In the event of an emergency or natural disaster our families and community should be prepared to be on our own for two weeks or longer. Neighborhoods need to be prepared for self-sufficiency, too. Volunteer neighborhood rescuers will likely be first on-the-scene when firefighters and police are slowed by impassable streets or overwhelmed by calls for help.
Neighborhood Emergency Teams (NETs) are residents throughout the city who have been trained by Portland Bureau of Emergency Management and Portland Fire & Rescue to provide emergency disaster assistance within their own neighborhoods.
NET members are trained to save lives and property until professional responders can arrive. These volunteers are specially trained to help others without putting themselves in harm’s way. According to PBEM, NET members are:
- Prepared to be self-sufficient for two weeks during any emergency.
- Able to provide emergency assistance to their family and immediate neighbors.
- Able to work within an emergency response team to save lives and property in their neighborhood.
- Able to guide untrained volunteers who want to help others during a disaster.
Get involved with your local NET by filling out this online form. If you are a member of the HR community and you get involved or are already involved with your NET, please leave a comment below to let us know.
HR Partnership with NETs
Holy Redeemer is in the boundaries of Piedmont’s NET team. Leaders of that team, Jay Moskovitz and Allie Flanary, have participated in the last two preparedness events we have hosted. Jay has visited our committee meetings – and we are open to more of that. We are looking for a member of the HR community to join the Piedmont NET team.
In December we hosted Laura Hall from Arbor Lodge’s NET team to help us think about how to prepare as a school community.
PublicAlerts sends urgent safety messages (i.e., stay inside, evacuate, boil water, etc.) to:
- Landline phones
- Mobile phones (voice and text)
- To receive messages you must register at PublicAlerts.org.
PublicAlerts is one of many tools Portland Bureau of Emergency Management uses to notify you. It’s not activated in all situations. Depending on the incident, safety information is also provided through:
- TV, radio, newspapers (print and online)
- Twitter and Facebook
- The PublicAlerts.org website
- The Emergency Alert System (EAS) on TV and radio
- Wireless Emergency Alerts (WEA) on most mobile phones.
In any situation, if you smell gas, leave your house on foot and call NW Natural’s emergency line at 1-800-882-3377.
Natural gas can be hazardous in several contexts. Lourdes came to the Prepare Fair to talk to us about how to be as safe as possible during the following situations: earthquakes, carbon monoxide poisoning, and floods.
Get your home ready for an earthquake by taking the following steps:
- Secure any appliances that use natural gas (like your water heater and furnace) to minimize movement during an earthquake.
- Replace semi-rigid gas connectors with flexible connectors.
- Keep combustible materials (like paint, oil, and rags) away from your furnace and water heater.
- Contact a qualified, licensed contractor to install an earthquake shut-off valve – equipment that senses ground movement or shaking, and shuts off the flow of gas automatically.
After an earthquake:
- Make sure that no flammable items have fallen or spilled near natural gas appliances.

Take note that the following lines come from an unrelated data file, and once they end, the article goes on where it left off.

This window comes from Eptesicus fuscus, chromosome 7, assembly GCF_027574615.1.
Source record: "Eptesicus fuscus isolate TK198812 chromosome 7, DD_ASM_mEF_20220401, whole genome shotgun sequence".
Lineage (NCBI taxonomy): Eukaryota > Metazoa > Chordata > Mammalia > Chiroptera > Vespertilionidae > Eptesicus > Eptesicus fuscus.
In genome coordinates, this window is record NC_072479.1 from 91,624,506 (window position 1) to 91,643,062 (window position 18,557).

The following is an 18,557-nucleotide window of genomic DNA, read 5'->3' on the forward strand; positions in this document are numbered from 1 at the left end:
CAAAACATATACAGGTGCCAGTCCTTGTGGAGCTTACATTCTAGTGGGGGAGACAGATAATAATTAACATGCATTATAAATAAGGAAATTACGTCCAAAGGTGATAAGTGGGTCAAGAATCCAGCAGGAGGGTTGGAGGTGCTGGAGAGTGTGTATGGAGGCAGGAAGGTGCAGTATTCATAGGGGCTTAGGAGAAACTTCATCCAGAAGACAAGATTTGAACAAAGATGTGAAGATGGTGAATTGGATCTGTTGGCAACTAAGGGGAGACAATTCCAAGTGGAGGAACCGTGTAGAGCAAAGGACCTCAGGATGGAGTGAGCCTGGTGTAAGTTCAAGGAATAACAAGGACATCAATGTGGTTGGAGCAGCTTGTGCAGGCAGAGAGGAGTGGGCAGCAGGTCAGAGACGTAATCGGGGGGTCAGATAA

- If you smell or hear natural gas, call the NW Natural emergency line at 800-882-3377.
- If possible, turn off your gas – if you’ve already turned it off, leave it off. Call NW Natural to have your service restored. Note that everyone else is in the same boat so it will take awhile for someone to restore your service.
- If you’ve installed an earthquake shut-off valve, call NW Natural to have a contractor come to reset the valve and relight your natural gas appliances.
Carbon Monoxide (CO)
Carbon monoxide is a gas that’s odorless, poisonous, and potentially fatal. If gas equipment fails, it may cause the natural gas to burn improperly, resulting in the production of carbon monoxide.
(Normally, natural gas is nontoxic and produces only heat, carbon dioxide (CO2) and water vapor.)
Carbon monoxide may be indicated when :
- There is a yellow flame (normally the flame is blue)
- You smell combustion odors and see soot around the front of the appliance.
To prevent carbon monoxide poisoning, do the following:
- Schedule an annual equipment inspection – NW Natural offers this service at no additional charge to its customers – call 503-226-4214 (or see the Customer Service section of NW Natural’s website).
- Install vents and chimneys properly, and inspect them regularly for improper connections, visible rust, and stains.
- Keep chimneys and vents free of debris such as leaves, creosite, and animal nests.
- Install and properly maintain a UL-approved carbon monoxide detector, which can alert you when a certain level of CO is in the air. A CO detector does not replace proper appliance maintenance. NW Natural says to contact the Oregon fire marshal’s office for information regarding proper placement, testing, and maintenance of CO detectors.
Thank you for participating in the event! We had a great turnout and our tabling organizations were busy the whole night!
For the benefit of all, I’m going to blog about each organization that tabled, so look for the tag “Prepare Fair 2018” in case you missed a table (or weren’t able to participate in the event).
Please join us in the cafeteria (Large Hall), Wednesday, Oct. 10, 6:30-8:30 pm where you can meet with experts from across the city to learn more about emergency preparedness, earthquake science, and the Cascadia Subduction Zone earthquake. Children are welcome!